Like many other places in England, the most famous being Stonehenge near Salisbury, Lake District too has its own stone circle, the Castlerigg Stone Circle. I wonder what is with the prehistoric Englishmen and their love of erecting stone circles at very odd places!

It is also interesting to note that it is generally mentioned (where else, Internet) that William Wordsworth walked some 280,000 kilometres (175,000 miles) in his lifetime, mostly in the Lake District. Though it gives me great pleasure to know that the great poet was a “walker” like me, I think it is just a story as it is unlikely Wordsworth carried a pedometer to accurately measure it. It also works out to 9.5 kilometres of walk a day, for every single day of Wordsworth's 80 years on this earth. However I have to admit that it is still plausible. I have just covered 1,000 kilometres in 10 months, just 279,000 kilometres to go to beat Wordsworth’s record and I have 40 more years to do so…


Today’s Walk (Simple and straightforward, climb up a hill and climb down):

Last night the stay was at Ivy Dene, a very new bed and breakfast place in Grasmere, not even many locals knew where it was. Very nice and comfortable place, it is very small as well, probably could take only a couple of guests. A two storied house, the landlord occupied the lower floor and the two rooms on the top floor was rented out. Breakfast is served in the morning in the landlord’s dining room. And that sums up a bed and breakfast arrangement in the UK.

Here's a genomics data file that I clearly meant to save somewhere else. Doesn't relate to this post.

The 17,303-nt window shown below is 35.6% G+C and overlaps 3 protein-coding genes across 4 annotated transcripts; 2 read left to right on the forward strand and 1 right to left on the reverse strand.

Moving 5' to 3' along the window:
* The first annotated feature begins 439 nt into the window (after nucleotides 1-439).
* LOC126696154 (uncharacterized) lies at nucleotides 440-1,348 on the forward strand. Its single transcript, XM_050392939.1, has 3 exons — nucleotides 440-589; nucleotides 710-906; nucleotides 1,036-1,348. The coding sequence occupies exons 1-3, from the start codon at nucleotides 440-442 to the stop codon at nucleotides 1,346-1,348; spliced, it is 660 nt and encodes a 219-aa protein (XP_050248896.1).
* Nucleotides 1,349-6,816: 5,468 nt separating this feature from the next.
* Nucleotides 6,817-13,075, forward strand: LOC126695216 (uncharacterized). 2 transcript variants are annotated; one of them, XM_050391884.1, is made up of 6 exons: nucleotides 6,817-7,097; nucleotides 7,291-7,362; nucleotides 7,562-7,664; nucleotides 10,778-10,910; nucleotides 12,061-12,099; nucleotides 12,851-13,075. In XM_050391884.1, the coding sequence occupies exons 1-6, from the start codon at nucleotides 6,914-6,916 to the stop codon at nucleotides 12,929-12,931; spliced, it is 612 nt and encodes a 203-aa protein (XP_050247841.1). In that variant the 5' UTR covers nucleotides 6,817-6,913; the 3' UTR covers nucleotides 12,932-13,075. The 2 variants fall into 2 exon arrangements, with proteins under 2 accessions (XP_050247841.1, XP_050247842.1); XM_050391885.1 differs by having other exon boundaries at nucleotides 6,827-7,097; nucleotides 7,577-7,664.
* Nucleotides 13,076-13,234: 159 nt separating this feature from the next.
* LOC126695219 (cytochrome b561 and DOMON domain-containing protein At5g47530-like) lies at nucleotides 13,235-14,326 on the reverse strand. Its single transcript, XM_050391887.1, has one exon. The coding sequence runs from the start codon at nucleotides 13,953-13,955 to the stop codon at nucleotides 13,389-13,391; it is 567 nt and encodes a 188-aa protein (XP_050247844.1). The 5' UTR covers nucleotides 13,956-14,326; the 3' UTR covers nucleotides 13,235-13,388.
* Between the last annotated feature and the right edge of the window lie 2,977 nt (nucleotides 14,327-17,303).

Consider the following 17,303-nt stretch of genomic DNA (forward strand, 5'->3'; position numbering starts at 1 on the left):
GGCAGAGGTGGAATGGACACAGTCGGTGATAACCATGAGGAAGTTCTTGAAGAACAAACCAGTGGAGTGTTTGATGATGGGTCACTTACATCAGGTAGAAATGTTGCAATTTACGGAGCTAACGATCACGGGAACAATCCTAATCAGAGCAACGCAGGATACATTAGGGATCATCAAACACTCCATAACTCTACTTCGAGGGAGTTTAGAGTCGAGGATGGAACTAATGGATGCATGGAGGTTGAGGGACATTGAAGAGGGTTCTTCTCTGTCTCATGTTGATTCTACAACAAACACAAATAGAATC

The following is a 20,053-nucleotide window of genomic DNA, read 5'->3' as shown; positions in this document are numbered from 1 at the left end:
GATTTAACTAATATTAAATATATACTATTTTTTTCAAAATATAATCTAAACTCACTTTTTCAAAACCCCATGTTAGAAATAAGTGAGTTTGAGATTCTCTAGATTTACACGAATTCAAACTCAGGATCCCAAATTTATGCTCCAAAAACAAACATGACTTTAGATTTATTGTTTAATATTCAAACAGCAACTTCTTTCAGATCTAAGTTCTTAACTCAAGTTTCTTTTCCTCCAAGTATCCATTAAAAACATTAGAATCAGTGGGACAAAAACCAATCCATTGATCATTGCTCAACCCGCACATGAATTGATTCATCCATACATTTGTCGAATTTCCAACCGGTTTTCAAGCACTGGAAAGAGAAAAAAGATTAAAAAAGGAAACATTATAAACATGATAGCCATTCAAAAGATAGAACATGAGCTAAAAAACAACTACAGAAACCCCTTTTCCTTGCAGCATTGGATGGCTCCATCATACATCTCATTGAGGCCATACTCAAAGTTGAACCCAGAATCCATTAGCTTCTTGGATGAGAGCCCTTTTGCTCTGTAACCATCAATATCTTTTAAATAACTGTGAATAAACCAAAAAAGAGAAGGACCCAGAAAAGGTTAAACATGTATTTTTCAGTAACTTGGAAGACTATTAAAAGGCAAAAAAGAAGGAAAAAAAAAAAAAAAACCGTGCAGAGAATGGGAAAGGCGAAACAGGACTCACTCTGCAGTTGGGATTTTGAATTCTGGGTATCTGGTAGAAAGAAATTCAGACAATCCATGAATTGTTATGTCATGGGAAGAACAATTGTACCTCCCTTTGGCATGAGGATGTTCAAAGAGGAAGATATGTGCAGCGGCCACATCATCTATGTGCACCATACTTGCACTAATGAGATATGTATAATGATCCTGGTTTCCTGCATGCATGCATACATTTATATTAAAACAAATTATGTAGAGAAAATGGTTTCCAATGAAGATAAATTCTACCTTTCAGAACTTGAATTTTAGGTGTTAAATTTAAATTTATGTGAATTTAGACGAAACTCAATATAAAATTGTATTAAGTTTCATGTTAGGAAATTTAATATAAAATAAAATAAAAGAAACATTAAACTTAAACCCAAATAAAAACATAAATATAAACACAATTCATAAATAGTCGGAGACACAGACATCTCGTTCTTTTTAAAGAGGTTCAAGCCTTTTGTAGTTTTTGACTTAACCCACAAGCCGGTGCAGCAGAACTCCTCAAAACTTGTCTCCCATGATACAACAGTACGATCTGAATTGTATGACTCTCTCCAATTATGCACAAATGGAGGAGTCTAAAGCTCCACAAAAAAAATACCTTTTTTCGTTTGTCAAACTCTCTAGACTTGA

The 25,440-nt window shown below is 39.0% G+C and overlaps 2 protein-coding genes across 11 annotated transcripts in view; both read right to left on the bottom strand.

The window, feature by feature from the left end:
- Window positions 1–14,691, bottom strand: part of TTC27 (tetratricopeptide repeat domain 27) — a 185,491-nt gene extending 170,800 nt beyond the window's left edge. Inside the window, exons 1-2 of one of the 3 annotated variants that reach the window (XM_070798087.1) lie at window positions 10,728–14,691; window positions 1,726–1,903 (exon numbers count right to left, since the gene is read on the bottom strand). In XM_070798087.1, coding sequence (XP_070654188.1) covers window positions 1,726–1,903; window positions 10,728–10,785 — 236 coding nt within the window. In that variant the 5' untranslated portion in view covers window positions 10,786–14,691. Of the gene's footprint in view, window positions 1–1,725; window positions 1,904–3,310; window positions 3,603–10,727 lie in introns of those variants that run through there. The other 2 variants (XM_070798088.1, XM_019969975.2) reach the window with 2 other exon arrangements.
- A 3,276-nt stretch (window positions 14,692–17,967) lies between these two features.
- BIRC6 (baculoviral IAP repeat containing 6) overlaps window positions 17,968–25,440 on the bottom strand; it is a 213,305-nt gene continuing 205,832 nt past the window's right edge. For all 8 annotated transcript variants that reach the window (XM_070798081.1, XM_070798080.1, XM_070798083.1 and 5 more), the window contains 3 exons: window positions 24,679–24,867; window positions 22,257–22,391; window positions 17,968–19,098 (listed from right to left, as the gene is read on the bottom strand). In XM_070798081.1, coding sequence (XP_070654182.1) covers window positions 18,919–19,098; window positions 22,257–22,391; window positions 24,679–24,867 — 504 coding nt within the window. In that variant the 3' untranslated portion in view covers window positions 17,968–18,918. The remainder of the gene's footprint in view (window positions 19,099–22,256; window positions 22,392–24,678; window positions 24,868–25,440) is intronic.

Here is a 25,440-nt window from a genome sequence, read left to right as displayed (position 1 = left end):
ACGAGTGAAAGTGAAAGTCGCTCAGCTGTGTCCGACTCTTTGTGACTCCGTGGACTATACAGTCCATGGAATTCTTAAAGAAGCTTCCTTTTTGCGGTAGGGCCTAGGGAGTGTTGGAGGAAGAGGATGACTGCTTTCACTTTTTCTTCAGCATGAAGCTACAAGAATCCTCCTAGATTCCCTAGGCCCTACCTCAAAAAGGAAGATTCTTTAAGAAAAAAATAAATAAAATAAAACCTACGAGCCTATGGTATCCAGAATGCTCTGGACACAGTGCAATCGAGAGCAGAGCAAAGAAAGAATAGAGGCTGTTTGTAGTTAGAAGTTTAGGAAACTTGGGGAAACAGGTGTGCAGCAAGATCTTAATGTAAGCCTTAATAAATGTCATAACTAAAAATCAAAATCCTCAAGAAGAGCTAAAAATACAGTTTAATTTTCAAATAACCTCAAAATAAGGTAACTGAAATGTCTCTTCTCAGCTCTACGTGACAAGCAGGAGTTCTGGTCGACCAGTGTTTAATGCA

The only problem with Ivy Dean was it was on one extreme end of Grasmere. The pubs, hotels and all the touristy places are on the other end – which means a kilometre and a half of walk to the pub and then walk back the same distance after dinner. That was the last thing I wanted to do after a day of walking – but there was no other choice.

Being a popular place, Grasmere has many pubs and hotels – including some high end expensive ones (which all walkers tend to avoid). Went to Lamb Inn which a part of Red Lion hotel (one of the many Lions on the Coast to Coast route). Excellent ales and some ordinary food (which is the theme for most pubs in the UK).

P8090065Started very early next day. It is slightly drizzling and is somewhat cold – both nothing that I cannot handle after so many days of walk. As I lived on the extreme end of Grasmere there was a choice of taking a short cut by walking by the side of the A591 highway, but decided not to do so. Instead I back tracked to Goody Bridge and started the walk for the day. After all that was a much charming route instead of walking by the side of big vehicles whizzing past.

Then come the climb and after a tiring climb to the Great Tongue, one gets two options – a further climb towards the left via Little Tongue Gill or another climb via Tongue Gill! Strangely Little Tongue Gill seems to be tedious than Tongue Gill (some one needs to pay more attention when naming routes).

After the climb(ing up) for the day, on the way down is Ruthwaite Lodge, a stone house, where once Wordsworth’s poems were carved on a rock tablet there. There are many such stone houses on the way, some still in use, and some abandoned. The stone houses, mostly in the middle of no where, is an awe inspiring sight.


Walking by the Grisedale Beck (river) one doesn’t need to look at the maps anymore – the path to Patterdale is straightforward.

P5221245The walk of the day ends at the White Lion Pub - remember it ended yesterday at Red Lion Pub.


*NB: A few of the photos above were taken during my last trip with my family a couple of years back.